In virtue of the same principle and of the equality of the Divine Persons in the Trinity, the Holy Ghost also became the object of Christian worship. The formula of baptism was given, as has been seen, in the Name of the Father, and of the Son, and of the Holy Ghost. In the doxology the Holy Spirit also has a place with the Father and the Son. In the Mass the Holy Ghost is invoked at the Epiclesis and invited to prepare the sacrifice. The Montanists, who in the second century preached, and awaited, the coming of the Holy Ghost to take the place of the Son and announce a more perfect Gospel, made Him the object of an exclusive worship, which the Church had to repress. But it nevertheless vindicated the adoration of the Holy Ghost, and in 380 the anathemas pronounced by Pope Damasus, in the Fourth Council of Rome, condemned whosoever should deny that the Holy Ghost must be adored like the Father and the Son by every creature (Denzinger, Enchiridion, n. 80). These anathemas were renewed by Celestine I and Virgilius, and the ecumenical council of 381 in its symbol, which took its place in the liturgy, formulated its faith in the Holy Ghost, "Who together with the Father and the Son is adored and glorified." These expressions indicate the unity of the adoration of the Father, the Son, and the Holy Ghost; that is, that one or the other Person of the Trinity may be adored separately but not to the exclusion of the other two.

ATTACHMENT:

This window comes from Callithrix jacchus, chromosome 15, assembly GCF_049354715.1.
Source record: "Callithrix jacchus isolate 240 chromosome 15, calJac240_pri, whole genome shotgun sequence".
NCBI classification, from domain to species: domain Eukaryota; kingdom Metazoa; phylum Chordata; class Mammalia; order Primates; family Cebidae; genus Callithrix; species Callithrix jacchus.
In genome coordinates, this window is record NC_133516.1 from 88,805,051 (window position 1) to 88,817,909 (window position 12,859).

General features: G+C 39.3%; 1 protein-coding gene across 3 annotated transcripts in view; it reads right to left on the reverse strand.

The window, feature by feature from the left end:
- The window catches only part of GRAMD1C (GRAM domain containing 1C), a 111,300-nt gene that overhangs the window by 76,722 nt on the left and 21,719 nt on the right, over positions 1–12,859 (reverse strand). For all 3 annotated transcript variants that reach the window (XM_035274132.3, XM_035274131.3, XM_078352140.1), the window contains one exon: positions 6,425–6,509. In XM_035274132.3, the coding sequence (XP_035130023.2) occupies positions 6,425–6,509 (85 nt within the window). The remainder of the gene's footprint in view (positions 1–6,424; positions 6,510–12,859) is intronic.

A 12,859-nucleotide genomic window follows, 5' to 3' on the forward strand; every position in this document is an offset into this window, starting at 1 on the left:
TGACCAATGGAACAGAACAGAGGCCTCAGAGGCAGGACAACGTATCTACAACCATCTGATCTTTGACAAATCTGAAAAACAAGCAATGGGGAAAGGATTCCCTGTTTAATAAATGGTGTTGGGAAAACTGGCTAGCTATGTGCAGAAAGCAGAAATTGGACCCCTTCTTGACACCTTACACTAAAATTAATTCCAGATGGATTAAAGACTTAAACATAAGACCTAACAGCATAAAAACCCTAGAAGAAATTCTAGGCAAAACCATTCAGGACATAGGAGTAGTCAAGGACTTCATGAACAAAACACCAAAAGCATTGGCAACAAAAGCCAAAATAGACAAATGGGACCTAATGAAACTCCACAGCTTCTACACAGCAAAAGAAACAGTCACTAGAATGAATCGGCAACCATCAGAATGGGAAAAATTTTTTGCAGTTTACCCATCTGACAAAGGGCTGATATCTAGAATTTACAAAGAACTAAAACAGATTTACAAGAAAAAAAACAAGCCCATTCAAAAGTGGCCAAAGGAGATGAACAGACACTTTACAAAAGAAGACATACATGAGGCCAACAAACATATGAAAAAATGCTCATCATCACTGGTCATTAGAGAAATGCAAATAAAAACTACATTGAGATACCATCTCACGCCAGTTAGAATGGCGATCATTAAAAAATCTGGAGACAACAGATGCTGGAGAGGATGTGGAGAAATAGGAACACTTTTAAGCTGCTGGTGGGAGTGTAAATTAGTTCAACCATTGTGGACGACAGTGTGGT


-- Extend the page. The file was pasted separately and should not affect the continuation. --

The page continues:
The Catholic Encyclopedia, Volume XV
Nihil Obstat, October 1, 1912. Remy Lafort, S.T.D., Censor
Imprimatur. +John Cardinal Farley, Archbishop of New York